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1031 Exchanges and Nothing But 1031 Exchanges


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#1 PeterWunsch

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Posted 23 October 2008 - 09:31 AM

Many 1031 Exchange firms are affiliated with real estate brokerages that package and sell so-called Tenant-in-Common properties. These arrangements help sellers looking to defer capital gains by providing a ready-made property in which to invest proceeds from a recent sale. You own a fractional share of a larger property and defer capital gains on the sale of your current property.

In fact, many 1031 companies, or exchange accommodators as they are sometimes called, are primarily brokerages that provide 1031 exchange services as a way to generate clients for their tenant-in-common properties, on which they make very nice commissions.

There’s nothing inherently wrong in this arrangement, but to me it means the actual details and logistics of the 1031 exchange are not the companies’ primary focus, and this can lead to trouble.

The IRS has established very strict exchange guidelines that must be followed or the exchange is invalid, subjecting the taxpayer to big tax liabilities. Missing even one seemingly small or inconsequential step can invalidate the whole exchange.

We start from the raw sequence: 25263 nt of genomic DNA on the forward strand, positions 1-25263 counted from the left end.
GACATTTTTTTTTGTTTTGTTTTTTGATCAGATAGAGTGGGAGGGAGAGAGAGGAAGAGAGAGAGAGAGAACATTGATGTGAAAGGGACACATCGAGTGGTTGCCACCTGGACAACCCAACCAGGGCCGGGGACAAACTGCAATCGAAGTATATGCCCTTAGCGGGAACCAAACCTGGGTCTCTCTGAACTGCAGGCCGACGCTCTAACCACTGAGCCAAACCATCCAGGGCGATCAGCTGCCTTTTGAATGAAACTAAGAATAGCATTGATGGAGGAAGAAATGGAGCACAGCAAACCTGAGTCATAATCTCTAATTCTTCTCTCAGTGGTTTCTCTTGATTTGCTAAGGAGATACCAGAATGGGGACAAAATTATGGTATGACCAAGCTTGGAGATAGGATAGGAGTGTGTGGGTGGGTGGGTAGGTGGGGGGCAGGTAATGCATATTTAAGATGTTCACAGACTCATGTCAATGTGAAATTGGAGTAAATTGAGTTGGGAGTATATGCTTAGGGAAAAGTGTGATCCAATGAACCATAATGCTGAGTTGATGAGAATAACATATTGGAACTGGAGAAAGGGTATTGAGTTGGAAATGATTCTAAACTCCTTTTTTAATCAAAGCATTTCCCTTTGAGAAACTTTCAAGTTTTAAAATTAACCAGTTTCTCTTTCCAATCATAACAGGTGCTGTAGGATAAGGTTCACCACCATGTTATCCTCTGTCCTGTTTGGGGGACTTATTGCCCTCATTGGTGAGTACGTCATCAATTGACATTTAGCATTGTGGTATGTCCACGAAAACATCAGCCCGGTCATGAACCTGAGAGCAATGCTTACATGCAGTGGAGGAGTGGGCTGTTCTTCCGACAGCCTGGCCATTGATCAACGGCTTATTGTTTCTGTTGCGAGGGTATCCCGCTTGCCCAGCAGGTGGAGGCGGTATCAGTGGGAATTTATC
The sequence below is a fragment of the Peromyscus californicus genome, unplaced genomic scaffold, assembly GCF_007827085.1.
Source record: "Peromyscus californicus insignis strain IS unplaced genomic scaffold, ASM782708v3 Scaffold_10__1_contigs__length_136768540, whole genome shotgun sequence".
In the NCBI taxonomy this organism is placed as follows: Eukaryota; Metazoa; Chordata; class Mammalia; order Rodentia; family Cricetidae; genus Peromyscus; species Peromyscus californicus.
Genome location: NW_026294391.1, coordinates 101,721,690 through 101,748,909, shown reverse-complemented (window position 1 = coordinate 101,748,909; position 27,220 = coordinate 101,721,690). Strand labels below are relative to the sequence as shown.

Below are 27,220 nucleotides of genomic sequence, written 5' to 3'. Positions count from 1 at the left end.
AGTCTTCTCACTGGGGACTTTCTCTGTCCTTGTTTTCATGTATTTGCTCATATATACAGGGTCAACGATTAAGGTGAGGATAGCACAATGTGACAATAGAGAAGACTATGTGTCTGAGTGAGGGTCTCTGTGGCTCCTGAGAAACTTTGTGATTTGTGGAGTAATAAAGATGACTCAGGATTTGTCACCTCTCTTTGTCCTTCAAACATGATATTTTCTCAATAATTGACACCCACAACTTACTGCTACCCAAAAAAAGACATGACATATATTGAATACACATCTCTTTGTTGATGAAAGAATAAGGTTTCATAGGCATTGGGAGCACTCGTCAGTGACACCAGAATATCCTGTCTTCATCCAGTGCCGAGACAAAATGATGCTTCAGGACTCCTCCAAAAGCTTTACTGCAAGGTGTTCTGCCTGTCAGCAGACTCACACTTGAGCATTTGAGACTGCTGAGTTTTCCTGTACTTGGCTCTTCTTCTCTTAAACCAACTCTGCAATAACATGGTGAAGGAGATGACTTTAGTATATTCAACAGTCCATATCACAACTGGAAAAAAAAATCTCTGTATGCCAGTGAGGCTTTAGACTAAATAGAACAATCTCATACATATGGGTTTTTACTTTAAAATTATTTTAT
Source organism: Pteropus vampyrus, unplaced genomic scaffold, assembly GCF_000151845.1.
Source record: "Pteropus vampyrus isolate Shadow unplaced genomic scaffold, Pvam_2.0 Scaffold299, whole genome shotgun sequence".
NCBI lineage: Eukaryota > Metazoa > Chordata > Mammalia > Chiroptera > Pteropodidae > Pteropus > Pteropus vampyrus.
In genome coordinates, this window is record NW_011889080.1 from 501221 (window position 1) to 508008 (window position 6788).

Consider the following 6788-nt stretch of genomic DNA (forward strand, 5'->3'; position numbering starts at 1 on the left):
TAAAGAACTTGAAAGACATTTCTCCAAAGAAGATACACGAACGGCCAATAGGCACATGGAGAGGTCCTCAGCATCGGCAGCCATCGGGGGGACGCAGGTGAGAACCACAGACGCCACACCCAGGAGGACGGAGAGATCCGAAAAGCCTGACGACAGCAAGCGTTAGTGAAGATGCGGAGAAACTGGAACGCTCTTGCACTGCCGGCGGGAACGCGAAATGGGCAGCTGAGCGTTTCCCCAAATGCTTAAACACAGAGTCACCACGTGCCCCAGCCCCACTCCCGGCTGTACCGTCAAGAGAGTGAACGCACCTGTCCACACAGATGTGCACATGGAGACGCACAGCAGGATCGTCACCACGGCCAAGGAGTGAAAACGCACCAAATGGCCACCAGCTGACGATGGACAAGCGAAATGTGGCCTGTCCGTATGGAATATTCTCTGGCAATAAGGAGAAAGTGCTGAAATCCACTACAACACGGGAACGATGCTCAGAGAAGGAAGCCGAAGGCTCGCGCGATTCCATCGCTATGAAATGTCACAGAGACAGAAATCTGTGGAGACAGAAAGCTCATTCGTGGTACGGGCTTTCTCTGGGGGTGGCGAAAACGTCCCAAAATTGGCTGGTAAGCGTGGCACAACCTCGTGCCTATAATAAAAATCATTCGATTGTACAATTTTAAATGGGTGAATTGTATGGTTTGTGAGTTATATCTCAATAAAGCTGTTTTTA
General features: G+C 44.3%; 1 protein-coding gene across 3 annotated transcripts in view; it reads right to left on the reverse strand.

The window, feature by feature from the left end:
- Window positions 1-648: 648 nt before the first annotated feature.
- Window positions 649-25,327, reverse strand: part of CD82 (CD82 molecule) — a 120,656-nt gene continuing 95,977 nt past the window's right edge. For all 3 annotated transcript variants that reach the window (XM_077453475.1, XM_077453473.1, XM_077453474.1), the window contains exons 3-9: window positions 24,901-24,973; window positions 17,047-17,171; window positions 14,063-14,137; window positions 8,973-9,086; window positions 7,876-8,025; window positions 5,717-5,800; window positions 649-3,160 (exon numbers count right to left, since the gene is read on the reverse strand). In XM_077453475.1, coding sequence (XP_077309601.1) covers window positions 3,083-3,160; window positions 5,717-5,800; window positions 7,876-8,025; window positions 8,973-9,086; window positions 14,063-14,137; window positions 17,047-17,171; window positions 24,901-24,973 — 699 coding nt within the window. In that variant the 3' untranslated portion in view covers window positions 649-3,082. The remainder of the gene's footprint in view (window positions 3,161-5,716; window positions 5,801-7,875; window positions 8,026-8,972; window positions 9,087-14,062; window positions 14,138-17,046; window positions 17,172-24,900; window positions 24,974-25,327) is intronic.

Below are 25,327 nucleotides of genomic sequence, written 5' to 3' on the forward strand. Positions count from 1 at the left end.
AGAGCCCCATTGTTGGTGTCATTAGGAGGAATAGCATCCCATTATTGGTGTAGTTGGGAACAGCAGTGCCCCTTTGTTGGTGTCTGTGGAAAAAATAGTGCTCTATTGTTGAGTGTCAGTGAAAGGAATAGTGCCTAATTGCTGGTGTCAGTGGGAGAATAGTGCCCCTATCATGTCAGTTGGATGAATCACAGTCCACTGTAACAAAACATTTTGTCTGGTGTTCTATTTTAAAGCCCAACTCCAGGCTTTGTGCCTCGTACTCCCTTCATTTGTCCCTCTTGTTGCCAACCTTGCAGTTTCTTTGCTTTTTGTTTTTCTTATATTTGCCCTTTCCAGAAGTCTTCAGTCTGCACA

#2 Dave T

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Posted 23 October 2008 - 11:16 AM

Tenant in Common properties are not well suited to every investor. I suspect that most of the members of this website who enter a 1031 exchange will do a forward exchange with direct deeding for both the relinquished property and for the replacement property and will not be interested in participating in a TIC investment pool.

When direct deeding, the qualified intermediary is simply an exchange escrow account agent who holds the exchange funds for the exchangor. The trust department at any bank can act as an exchange escrow account agent (i.e. a qualified intermediary) for a nominal fee. The last four exchanges I did, my bank trust department was the intermediary. The exchange funds were deposited in the bank at money market rates. The interest I earned on my exchange funds was more than the cost of the bank's QI fee.




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